A Marketer’s Guide to Agile Development – You Can’t Make Me

I fly US Airways a lot. Not road-warrior status, but several thousand miles per month.

In the many years I’ve flown US Airways, my assigned boarding zone has varied. You know, sometimes you win (Zone 1 or 2), sometimes you lose (Zone 4 or 5). But something’s changed – in the last few months, I’ve been consistently assigned Zone 4 or 5 for boarding. Understand, it’s not just drawing the short straw occasionally – it’s become a running joke among my travel colleagues – “Bye Cathy, see you in [insert city here]”.

Lately I’ve eschewed wheeled luggage for soft duffel bags that fit under the seat. As any traveler knows, Zone 4 or 5 equals no overhead bin space. As in, “sorry, we’re gonna have to go ahead and gate-check that bag for ya, ma’am.”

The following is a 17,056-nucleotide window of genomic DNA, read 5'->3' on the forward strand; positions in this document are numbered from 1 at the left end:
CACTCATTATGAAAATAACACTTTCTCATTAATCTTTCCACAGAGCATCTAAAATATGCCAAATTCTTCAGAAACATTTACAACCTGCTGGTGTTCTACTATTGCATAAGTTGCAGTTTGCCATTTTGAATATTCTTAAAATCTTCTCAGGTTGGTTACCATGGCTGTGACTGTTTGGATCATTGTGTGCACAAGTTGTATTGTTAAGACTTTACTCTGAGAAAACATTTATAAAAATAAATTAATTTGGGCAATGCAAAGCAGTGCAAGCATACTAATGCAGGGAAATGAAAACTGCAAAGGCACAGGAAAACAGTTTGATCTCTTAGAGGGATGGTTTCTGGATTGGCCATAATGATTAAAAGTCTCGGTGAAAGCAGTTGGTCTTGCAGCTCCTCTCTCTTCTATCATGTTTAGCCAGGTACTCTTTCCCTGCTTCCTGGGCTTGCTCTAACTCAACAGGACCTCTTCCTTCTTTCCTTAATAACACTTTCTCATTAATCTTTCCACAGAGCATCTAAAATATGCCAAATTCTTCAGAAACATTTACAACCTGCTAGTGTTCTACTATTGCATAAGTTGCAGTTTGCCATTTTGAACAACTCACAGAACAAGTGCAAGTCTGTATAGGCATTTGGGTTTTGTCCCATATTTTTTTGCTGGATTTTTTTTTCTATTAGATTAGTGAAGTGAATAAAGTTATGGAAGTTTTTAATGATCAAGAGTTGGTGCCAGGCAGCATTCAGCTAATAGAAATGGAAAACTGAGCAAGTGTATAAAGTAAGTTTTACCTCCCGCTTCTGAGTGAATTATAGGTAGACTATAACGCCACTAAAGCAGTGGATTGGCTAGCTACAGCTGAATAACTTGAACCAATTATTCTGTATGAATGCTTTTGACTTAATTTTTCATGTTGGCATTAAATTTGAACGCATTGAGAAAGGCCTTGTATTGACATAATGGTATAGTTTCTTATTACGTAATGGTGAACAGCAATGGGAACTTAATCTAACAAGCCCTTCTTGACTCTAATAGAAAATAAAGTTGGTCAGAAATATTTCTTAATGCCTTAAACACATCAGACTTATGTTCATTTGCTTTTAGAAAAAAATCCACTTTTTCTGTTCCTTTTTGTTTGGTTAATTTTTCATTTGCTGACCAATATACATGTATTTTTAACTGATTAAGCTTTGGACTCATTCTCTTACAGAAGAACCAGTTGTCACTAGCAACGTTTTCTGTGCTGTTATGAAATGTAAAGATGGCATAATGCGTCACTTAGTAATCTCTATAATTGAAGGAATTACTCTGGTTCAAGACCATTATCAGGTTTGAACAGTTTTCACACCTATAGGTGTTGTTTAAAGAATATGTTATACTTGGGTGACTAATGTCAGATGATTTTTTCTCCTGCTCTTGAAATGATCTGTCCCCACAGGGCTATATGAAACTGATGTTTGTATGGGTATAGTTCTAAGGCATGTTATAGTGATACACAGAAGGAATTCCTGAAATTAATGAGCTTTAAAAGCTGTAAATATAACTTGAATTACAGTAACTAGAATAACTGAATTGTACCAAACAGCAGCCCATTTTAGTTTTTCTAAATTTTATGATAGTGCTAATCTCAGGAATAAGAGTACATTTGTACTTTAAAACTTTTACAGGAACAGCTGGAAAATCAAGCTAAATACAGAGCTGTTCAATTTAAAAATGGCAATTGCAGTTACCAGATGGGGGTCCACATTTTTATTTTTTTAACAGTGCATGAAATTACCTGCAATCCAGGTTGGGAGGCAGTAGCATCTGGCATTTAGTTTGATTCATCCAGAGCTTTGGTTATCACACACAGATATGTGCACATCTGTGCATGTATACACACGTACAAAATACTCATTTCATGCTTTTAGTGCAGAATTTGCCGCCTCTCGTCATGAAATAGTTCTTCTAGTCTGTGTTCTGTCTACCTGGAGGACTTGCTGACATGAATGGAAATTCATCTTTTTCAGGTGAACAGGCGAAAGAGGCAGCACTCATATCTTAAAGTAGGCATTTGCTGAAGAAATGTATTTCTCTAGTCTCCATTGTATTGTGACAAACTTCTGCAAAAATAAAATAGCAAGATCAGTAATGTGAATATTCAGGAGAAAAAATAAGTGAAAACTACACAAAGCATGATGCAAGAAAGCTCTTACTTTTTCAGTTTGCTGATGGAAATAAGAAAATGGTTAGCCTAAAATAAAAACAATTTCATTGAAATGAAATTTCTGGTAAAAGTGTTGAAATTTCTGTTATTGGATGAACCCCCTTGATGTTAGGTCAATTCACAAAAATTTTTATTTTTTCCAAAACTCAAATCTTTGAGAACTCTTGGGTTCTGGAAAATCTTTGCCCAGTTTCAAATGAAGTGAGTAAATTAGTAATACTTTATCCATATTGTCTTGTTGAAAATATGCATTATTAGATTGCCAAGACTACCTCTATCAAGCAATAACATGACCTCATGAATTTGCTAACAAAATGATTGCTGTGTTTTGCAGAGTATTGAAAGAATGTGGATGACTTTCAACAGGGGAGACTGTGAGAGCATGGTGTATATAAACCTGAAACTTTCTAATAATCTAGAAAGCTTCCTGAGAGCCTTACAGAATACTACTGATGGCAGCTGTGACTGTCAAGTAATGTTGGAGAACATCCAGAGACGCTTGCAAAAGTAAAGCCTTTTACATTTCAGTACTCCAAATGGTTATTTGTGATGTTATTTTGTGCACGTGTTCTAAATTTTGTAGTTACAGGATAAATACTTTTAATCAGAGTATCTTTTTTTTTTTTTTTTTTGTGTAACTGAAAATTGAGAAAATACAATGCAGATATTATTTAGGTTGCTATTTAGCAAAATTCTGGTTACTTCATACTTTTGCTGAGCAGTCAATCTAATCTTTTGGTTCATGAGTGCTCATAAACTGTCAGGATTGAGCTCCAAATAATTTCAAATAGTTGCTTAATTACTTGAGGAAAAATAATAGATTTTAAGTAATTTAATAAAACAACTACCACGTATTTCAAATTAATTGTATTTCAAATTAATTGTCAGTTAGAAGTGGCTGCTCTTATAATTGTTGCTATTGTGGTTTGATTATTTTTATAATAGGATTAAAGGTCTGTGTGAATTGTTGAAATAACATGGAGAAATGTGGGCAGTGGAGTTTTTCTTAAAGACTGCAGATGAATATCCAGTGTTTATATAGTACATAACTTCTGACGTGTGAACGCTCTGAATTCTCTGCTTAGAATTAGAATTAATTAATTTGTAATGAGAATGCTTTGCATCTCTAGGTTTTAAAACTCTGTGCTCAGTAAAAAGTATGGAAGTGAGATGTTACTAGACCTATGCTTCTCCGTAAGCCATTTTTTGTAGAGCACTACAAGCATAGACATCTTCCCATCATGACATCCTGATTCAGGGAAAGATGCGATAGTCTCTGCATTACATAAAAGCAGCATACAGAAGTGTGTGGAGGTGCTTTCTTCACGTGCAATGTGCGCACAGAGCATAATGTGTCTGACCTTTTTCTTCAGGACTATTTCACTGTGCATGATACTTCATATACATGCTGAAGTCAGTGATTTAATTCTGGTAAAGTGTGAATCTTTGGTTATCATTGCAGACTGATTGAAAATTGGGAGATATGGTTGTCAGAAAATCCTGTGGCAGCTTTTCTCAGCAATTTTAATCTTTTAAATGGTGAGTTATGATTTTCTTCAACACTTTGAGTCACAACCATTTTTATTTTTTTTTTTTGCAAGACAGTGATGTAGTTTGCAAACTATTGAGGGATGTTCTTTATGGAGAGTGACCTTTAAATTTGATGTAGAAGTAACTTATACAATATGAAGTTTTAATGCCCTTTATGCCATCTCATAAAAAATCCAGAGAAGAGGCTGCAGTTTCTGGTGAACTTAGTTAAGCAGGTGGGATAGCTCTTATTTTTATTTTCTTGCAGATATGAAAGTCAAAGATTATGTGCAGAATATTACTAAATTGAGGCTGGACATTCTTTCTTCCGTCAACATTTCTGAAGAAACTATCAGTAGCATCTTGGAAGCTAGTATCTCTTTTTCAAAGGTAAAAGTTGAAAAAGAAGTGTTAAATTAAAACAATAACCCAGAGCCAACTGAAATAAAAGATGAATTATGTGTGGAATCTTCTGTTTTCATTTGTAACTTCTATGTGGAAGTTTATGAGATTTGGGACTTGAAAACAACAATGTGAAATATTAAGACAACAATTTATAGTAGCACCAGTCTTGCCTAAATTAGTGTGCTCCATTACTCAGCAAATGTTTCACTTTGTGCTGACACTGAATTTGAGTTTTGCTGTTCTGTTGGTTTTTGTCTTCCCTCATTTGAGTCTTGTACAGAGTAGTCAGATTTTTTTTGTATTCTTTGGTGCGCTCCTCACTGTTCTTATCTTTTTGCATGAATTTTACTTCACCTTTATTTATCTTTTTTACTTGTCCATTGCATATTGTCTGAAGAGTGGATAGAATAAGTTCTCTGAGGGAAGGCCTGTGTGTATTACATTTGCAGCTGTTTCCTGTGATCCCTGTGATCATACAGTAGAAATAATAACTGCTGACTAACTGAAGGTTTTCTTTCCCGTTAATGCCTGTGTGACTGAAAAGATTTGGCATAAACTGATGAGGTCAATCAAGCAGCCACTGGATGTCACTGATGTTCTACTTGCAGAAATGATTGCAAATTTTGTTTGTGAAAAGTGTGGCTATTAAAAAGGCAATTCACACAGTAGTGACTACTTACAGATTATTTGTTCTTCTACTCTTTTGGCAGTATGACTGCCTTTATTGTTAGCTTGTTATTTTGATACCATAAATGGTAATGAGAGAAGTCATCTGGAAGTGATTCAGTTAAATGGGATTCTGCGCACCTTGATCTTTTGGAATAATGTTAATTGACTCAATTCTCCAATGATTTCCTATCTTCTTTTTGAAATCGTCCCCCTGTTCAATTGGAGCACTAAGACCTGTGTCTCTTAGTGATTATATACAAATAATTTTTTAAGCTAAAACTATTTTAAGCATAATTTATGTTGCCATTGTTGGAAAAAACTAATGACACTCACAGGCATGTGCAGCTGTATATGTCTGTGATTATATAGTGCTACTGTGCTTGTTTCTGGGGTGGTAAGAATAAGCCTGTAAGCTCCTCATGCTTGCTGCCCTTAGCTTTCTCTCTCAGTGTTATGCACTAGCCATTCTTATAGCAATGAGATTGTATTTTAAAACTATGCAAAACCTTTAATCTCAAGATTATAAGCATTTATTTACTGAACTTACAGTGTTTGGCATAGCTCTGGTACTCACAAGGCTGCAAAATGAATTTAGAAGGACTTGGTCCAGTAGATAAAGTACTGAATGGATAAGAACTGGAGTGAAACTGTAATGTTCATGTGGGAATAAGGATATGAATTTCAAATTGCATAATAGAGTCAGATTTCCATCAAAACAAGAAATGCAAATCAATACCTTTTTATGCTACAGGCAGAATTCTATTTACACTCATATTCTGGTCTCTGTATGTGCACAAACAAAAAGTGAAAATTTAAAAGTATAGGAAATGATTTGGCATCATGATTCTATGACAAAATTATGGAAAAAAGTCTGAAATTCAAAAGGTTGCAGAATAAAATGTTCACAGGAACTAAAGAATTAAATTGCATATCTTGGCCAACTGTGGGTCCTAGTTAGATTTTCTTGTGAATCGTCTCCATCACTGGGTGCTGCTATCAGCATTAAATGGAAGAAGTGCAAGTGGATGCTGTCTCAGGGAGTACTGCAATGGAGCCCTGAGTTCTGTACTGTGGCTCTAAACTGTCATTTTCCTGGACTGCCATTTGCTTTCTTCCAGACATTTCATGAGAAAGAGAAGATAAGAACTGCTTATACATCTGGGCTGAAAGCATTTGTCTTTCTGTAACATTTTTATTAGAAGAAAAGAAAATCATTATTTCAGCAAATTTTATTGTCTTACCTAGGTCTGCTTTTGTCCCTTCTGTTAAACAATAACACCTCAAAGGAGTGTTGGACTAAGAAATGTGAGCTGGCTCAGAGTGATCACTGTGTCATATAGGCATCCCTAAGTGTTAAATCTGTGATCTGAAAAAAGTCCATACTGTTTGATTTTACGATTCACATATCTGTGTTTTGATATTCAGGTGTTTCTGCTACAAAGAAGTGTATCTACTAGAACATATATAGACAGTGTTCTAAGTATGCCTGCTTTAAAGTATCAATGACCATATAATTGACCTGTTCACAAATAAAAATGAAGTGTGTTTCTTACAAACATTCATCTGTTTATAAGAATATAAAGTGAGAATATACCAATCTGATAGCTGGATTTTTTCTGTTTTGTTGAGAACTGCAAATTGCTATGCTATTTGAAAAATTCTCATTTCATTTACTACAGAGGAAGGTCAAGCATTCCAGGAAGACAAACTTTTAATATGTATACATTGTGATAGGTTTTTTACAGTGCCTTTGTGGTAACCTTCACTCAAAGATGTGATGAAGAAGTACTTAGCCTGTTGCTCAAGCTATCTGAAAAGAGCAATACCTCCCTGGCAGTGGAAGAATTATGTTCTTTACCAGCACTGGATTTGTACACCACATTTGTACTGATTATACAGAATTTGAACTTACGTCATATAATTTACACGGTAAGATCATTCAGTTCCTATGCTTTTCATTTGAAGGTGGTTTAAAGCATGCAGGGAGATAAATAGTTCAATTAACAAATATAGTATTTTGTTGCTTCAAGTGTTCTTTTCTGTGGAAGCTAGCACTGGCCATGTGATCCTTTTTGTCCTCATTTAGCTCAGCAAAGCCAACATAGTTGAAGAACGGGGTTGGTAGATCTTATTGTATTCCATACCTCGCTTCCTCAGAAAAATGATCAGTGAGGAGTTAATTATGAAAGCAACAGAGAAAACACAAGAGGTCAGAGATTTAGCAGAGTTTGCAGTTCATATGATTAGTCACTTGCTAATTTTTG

I am loyal to the airline. I’m frequently assigned TSA Pre-Check status. My ticket fares are almost never in the aggregator bargain-basement tier. They have every reason to like me. So why is this happening?

I have a theory – I’ve never signed up for their credit card.

I suspect my consumer and behavioral profile fits US Airways’ propensity model of customers who should. One of the perks of a US Airways credit card holders is – wait for it – Zone 2 boarding for all flights. My hypothesis is that the inconvenient boarding zone assignments are being used as a prod. They’re to nudge me into signing up for their credit card so I can start carrying a wheeled bag again. Too Machiavellian, you say? Perhaps. But that’s my theory.

I’m so onto you, US Airways. You are the masters of segmentation. But I don’t care how many times you assign me to Boarding Zone Siberia. You can’t make me get your credit card. I can hold out. Two words. Travel knits.

Update 4/18/14: The siege is over – got Zone 2!!

Update 6/18/14: No, it’s not over – oh, alright, I’m getting the damn card. You win.

Leave a Reply

Your email address will not be published. Required fields are marked *